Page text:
One of the most iconic scenes in cinematic history receives a thorough examination and analysis in Alexandre O. Philippe’s intriguing yet overlong documentary 78/52. The film’s title refers to the 78 camera set-ups and 52 cuts which Alfred Hitchcock used to capture the infamous shower scene in Psycho. Assigning a full 7-days of a 30-day schedule to filming the short sequence, Janet Leigh’s brutal murder in the shower at Bates Motel is renowned as one of the most bold, shocking and influential scenes dedicated to film. 78/52 extensively explores every aspect of the sequence from its context, construction, and impact.
Month: October 2017
One of the unofficial laws surrounding biopics is the more complex and rich the subject, the more reductive and superficial the treatment of the life. Redoubtable is ostensibly about a great cinema revolutionary, Jean-Luc Godard, but his life and art are alas interpreted by Michel Hazanavicius, a director who wears his slim talent for pastiche heavily.
Hazanavicius is best known for The Artist, one of the least deserving Best Picture Winners in recent times. The Artist was an amusing idea for a short film inflated into a bland caricature of silent film comedy. Before The Artist, he was best known in France for the OSS117 films, the kind of James Bond parodies that make a rainy Sunday afternoon bearable when there are no real James Bond films on TV. After The Artist, Hazanvicius reached for the stars and fell from his stepladder with an unwieldy remake of Fred Zinnemann’s The Search. Not without ambition (or humility) he now gives the world his take on Godard’s mid-sixties period and marriage to actress Anna Wiazemsky with a few rear-view glances of the political ferment of France in 1967/68.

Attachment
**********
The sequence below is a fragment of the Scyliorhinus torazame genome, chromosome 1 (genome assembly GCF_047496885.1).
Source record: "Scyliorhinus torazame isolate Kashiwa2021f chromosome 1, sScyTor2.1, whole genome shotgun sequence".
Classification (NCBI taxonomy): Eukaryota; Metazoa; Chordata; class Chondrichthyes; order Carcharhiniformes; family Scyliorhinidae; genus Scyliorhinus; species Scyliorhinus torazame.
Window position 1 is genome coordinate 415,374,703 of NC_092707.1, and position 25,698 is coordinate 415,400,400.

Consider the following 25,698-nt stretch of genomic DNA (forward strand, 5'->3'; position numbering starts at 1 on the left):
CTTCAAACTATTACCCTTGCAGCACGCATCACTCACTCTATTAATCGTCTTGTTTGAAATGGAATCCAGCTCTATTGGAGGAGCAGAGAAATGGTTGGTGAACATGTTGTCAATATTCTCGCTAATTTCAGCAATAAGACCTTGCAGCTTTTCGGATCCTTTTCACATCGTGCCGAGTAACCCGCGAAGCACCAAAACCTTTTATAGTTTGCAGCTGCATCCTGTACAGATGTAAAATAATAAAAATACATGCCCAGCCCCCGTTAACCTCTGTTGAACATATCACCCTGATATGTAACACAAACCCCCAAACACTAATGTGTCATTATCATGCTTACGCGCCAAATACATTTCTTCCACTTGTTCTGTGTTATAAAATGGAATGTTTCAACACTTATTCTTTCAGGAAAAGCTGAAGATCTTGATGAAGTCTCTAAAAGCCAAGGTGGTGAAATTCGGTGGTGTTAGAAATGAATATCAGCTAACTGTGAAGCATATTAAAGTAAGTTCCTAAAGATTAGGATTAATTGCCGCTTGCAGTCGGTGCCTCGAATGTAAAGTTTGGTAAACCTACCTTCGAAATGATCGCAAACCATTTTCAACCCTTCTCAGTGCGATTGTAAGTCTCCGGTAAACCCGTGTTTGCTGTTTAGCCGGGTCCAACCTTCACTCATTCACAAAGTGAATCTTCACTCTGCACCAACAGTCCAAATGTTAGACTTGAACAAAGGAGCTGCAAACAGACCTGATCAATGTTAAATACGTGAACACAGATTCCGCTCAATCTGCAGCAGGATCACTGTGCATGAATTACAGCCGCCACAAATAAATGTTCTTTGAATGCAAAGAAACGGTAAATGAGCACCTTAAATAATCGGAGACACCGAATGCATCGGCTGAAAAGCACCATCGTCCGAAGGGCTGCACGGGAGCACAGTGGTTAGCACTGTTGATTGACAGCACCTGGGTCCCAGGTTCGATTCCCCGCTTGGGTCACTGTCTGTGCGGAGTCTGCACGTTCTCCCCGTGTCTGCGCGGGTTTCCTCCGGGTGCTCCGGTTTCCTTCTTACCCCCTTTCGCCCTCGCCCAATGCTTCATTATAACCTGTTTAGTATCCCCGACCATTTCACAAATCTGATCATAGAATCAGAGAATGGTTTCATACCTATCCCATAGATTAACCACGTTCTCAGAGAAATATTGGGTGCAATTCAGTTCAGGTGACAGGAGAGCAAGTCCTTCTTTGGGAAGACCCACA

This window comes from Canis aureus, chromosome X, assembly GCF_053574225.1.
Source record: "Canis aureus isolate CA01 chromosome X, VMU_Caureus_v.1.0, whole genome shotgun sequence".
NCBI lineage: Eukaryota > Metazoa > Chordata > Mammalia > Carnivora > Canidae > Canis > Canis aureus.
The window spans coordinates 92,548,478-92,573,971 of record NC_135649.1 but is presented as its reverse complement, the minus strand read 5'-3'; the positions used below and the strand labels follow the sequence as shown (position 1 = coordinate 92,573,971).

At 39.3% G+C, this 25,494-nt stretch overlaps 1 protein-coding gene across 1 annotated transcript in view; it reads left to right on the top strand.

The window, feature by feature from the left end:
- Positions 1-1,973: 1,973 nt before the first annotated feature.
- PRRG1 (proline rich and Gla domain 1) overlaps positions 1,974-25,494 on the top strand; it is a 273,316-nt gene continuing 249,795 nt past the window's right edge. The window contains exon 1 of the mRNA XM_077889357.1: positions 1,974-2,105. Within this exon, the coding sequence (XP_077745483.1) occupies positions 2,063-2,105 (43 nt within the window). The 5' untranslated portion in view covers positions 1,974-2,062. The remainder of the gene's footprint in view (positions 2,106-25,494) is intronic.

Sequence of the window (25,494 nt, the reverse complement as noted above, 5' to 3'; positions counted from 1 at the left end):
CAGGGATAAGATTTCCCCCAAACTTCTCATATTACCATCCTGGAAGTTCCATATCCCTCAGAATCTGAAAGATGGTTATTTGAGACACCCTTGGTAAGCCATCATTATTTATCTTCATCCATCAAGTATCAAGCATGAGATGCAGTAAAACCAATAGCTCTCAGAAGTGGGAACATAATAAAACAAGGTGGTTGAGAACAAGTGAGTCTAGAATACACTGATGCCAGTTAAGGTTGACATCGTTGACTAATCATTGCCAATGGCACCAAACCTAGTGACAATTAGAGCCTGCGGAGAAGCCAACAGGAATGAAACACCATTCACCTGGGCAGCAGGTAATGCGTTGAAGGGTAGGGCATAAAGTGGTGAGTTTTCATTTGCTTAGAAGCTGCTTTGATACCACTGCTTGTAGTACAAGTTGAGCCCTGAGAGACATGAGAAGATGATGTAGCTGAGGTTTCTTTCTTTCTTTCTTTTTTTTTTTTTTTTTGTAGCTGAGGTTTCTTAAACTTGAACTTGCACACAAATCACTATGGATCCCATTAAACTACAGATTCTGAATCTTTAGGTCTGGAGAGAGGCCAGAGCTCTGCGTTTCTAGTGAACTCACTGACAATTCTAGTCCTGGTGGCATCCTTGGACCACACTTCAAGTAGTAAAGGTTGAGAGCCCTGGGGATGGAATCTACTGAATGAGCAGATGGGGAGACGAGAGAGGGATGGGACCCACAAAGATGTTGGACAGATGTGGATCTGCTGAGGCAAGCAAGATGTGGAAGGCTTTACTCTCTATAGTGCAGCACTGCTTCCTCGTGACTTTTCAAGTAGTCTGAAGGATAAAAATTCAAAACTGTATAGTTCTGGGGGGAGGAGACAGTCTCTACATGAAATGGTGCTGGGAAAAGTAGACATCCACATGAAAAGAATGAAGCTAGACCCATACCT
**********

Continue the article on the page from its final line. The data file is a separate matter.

There has been something of a resurgence of horror in recent years. As a genre that for decades has been riddled with cliche and repetition of the same archetypal characters and cookie-cutter plot lines, it’s just in time. These modern horror movies are characterised by the fact they are uncategorisable — they defy the conventions of the genre within which they reside and bring each bring something new to the table, whilst integrating plenty of the tropes of the horror genre.
In the stillness of a Norwegian winter, a father and child go hunting. They walk across a frozen lake, towards the woods. The child, a little girl, perhaps four years old, stops on the ice and looks down. She can see fish swimming, below the frozen surface, under her feet. What happens next is disquieting, dark, and unexplained. Much later, the full horror becomes clear.
Favourite ten horror movies of the last ten years?
Ah, the good old days: younger, more afraid, less jaded; staying up to participate in the pleasure mum took in those vintage horror classics once purveyed by Hammer and RKO pictures. Knowing who Bela, Boris, Christopher, Lon, Peter and Vincent were, by the age of ten.
Often disappointed with how un-scary some films turned out to be; wanting to be spooked witless. Titles that promised so much, but in execution seemed tame. Not much in the way of cowering behind the sofa at that age; plenty of, “Is that it?” And yet there was enough intrigue to ensure that I would remain a horror devotee into adulthood; a true believer.